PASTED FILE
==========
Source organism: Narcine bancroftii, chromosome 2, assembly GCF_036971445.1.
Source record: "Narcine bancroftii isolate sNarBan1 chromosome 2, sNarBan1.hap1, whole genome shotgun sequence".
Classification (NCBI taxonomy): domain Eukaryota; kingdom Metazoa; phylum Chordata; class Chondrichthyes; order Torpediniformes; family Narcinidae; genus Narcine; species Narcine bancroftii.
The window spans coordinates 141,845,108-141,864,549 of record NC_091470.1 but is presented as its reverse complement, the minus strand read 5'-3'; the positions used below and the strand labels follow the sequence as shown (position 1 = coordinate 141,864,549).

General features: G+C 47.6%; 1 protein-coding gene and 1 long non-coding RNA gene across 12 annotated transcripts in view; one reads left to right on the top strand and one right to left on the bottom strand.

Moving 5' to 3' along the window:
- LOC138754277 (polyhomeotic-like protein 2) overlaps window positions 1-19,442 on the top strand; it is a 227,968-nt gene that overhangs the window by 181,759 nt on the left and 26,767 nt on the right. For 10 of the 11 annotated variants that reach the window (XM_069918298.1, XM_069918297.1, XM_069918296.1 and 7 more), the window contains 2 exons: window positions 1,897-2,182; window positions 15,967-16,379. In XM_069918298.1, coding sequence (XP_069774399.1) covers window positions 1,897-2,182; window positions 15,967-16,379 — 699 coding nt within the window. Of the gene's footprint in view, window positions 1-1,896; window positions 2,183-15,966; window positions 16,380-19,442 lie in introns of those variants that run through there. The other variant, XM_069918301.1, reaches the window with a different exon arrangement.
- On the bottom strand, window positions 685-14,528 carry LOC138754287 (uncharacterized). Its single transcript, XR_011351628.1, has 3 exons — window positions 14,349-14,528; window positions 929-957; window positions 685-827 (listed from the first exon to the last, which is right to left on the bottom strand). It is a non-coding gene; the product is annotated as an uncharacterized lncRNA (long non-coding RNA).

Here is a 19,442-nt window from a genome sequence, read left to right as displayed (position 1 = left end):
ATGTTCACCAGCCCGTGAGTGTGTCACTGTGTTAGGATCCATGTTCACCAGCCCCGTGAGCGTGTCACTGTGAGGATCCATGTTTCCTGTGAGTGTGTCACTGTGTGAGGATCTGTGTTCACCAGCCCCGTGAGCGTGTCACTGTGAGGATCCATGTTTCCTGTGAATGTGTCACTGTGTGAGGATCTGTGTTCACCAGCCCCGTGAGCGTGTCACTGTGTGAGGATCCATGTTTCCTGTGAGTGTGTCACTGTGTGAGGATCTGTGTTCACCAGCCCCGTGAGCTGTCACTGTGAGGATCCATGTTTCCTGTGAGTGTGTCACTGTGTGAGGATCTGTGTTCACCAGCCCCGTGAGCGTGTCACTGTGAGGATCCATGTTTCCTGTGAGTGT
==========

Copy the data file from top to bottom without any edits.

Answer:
Source organism: Narcine bancroftii, chromosome 2, assembly GCF_036971445.1.
Source record: "Narcine bancroftii isolate sNarBan1 chromosome 2, sNarBan1.hap1, whole genome shotgun sequence".
Classification (NCBI taxonomy): domain Eukaryota; kingdom Metazoa; phylum Chordata; class Chondrichthyes; order Torpediniformes; family Narcinidae; genus Narcine; species Narcine bancroftii.
The window spans coordinates 141,845,108-141,864,549 of record NC_091470.1 but is presented as its reverse complement, the minus strand read 5'-3'; the positions used below and the strand labels follow the sequence as shown (position 1 = coordinate 141,864,549).

General features: G+C 47.6%; 1 protein-coding gene and 1 long non-coding RNA gene across 12 annotated transcripts in view; one reads left to right on the top strand and one right to left on the bottom strand.

Moving 5' to 3' along the window:
- LOC138754277 (polyhomeotic-like protein 2) overlaps window positions 1-19,442 on the top strand; it is a 227,968-nt gene that overhangs the window by 181,759 nt on the left and 26,767 nt on the right. For 10 of the 11 annotated variants that reach the window (XM_069918298.1, XM_069918297.1, XM_069918296.1 and 7 more), the window contains 2 exons: window positions 1,897-2,182; window positions 15,967-16,379. In XM_069918298.1, coding sequence (XP_069774399.1) covers window positions 1,897-2,182; window positions 15,967-16,379 — 699 coding nt within the window. Of the gene's footprint in view, window positions 1-1,896; window positions 2,183-15,966; window positions 16,380-19,442 lie in introns of those variants that run through there. The other variant, XM_069918301.1, reaches the window with a different exon arrangement.
- On the bottom strand, window positions 685-14,528 carry LOC138754287 (uncharacterized). Its single transcript, XR_011351628.1, has 3 exons — window positions 14,349-14,528; window positions 929-957; window positions 685-827 (listed from the first exon to the last, which is right to left on the bottom strand). It is a non-coding gene; the product is annotated as an uncharacterized lncRNA (long non-coding RNA).

Here is a 19,442-nt window from a genome sequence, read left to right as displayed (position 1 = left end):
ATGTTCACCAGCCCGTGAGTGTGTCACTGTGTTAGGATCCATGTTCACCAGCCCCGTGAGCGTGTCACTGTGAGGATCCATGTTTCCTGTGAGTGTGTCACTGTGTGAGGATCTGTGTTCACCAGCCCCGTGAGCGTGTCACTGTGAGGATCCATGTTTCCTGTGAATGTGTCACTGTGTGAGGATCTGTGTTCACCAGCCCCGTGAGCGTGTCACTGTGTGAGGATCCATGTTTCCTGTGAGTGTGTCACTGTGTGAGGATCTGTGTTCACCAGCCCCGTGAGCTGTCACTGTGAGGATCCATGTTTCCTGTGAGTGTGTCACTGTGTGAGGATCTGTGTTCACCAGCCCCGTGAGCGTGTCACTGTGAGGATCCATGTTTCCTGTGAGTGT